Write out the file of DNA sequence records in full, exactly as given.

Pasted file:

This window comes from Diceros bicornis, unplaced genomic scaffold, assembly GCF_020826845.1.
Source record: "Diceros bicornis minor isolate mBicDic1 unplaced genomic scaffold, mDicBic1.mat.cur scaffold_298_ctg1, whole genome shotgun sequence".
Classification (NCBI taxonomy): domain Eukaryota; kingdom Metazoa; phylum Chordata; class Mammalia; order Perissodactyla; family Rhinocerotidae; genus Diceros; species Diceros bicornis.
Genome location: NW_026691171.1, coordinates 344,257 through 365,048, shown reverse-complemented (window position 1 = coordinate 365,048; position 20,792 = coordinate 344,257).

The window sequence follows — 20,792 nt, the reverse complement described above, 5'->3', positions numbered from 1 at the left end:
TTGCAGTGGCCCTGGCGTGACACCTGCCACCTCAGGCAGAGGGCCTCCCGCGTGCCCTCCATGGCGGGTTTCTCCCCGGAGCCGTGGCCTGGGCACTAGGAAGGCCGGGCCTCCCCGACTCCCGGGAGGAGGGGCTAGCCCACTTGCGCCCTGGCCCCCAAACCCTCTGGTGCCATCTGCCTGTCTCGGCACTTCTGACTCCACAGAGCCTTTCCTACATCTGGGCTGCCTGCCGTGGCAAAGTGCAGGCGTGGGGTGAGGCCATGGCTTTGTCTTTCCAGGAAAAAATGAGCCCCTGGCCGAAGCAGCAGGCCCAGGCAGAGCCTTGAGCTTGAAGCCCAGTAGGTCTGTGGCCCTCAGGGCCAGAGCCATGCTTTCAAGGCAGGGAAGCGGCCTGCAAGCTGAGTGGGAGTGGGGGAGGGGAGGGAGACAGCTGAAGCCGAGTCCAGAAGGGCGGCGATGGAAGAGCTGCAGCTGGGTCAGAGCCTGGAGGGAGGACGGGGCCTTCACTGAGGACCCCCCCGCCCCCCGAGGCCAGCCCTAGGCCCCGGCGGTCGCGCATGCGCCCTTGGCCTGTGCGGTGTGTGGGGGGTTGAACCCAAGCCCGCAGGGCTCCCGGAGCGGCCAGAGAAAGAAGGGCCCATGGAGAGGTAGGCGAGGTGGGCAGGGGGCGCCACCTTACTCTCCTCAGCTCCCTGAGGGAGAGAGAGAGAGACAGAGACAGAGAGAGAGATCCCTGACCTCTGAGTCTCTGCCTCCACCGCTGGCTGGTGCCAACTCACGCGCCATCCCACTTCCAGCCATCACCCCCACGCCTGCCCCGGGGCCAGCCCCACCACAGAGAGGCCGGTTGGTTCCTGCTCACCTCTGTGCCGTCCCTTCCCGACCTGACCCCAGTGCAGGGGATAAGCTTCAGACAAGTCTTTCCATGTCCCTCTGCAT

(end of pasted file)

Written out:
This window comes from Diceros bicornis, unplaced genomic scaffold, assembly GCF_020826845.1.
Source record: "Diceros bicornis minor isolate mBicDic1 unplaced genomic scaffold, mDicBic1.mat.cur scaffold_298_ctg1, whole genome shotgun sequence".
Classification (NCBI taxonomy): domain Eukaryota; kingdom Metazoa; phylum Chordata; class Mammalia; order Perissodactyla; family Rhinocerotidae; genus Diceros; species Diceros bicornis.
Genome location: NW_026691171.1, coordinates 344,257 through 365,048, shown reverse-complemented (window position 1 = coordinate 365,048; position 20,792 = coordinate 344,257).

The window sequence follows — 20,792 nt, the reverse complement described above, 5'->3', positions numbered from 1 at the left end:
TTGCAGTGGCCCTGGCGTGACACCTGCCACCTCAGGCAGAGGGCCTCCCGCGTGCCCTCCATGGCGGGTTTCTCCCCGGAGCCGTGGCCTGGGCACTAGGAAGGCCGGGCCTCCCCGACTCCCGGGAGGAGGGGCTAGCCCACTTGCGCCCTGGCCCCCAAACCCTCTGGTGCCATCTGCCTGTCTCGGCACTTCTGACTCCACAGAGCCTTTCCTACATCTGGGCTGCCTGCCGTGGCAAAGTGCAGGCGTGGGGTGAGGCCATGGCTTTGTCTTTCCAGGAAAAAATGAGCCCCTGGCCGAAGCAGCAGGCCCAGGCAGAGCCTTGAGCTTGAAGCCCAGTAGGTCTGTGGCCCTCAGGGCCAGAGCCATGCTTTCAAGGCAGGGAAGCGGCCTGCAAGCTGAGTGGGAGTGGGGGAGGGGAGGGAGACAGCTGAAGCCGAGTCCAGAAGGGCGGCGATGGAAGAGCTGCAGCTGGGTCAGAGCCTGGAGGGAGGACGGGGCCTTCACTGAGGACCCCCCCGCCCCCCGAGGCCAGCCCTAGGCCCCGGCGGTCGCGCATGCGCCCTTGGCCTGTGCGGTGTGTGGGGGGTTGAACCCAAGCCCGCAGGGCTCCCGGAGCGGCCAGAGAAAGAAGGGCCCATGGAGAGGTAGGCGAGGTGGGCAGGGGGCGCCACCTTACTCTCCTCAGCTCCCTGAGGGAGAGAGAGAGAGACAGAGACAGAGAGAGAGATCCCTGACCTCTGAGTCTCTGCCTCCACCGCTGGCTGGTGCCAACTCACGCGCCATCCCACTTCCAGCCATCACCCCCACGCCTGCCCCGGGGCCAGCCCCACCACAGAGAGGCCGGTTGGTTCCTGCTCACCTCTGTGCCGTCCCTTCCCGACCTGACCCCAGTGCAGGGGATAAGCTTCAGACAAGTCTTTCCATGTCCCTCTGCAT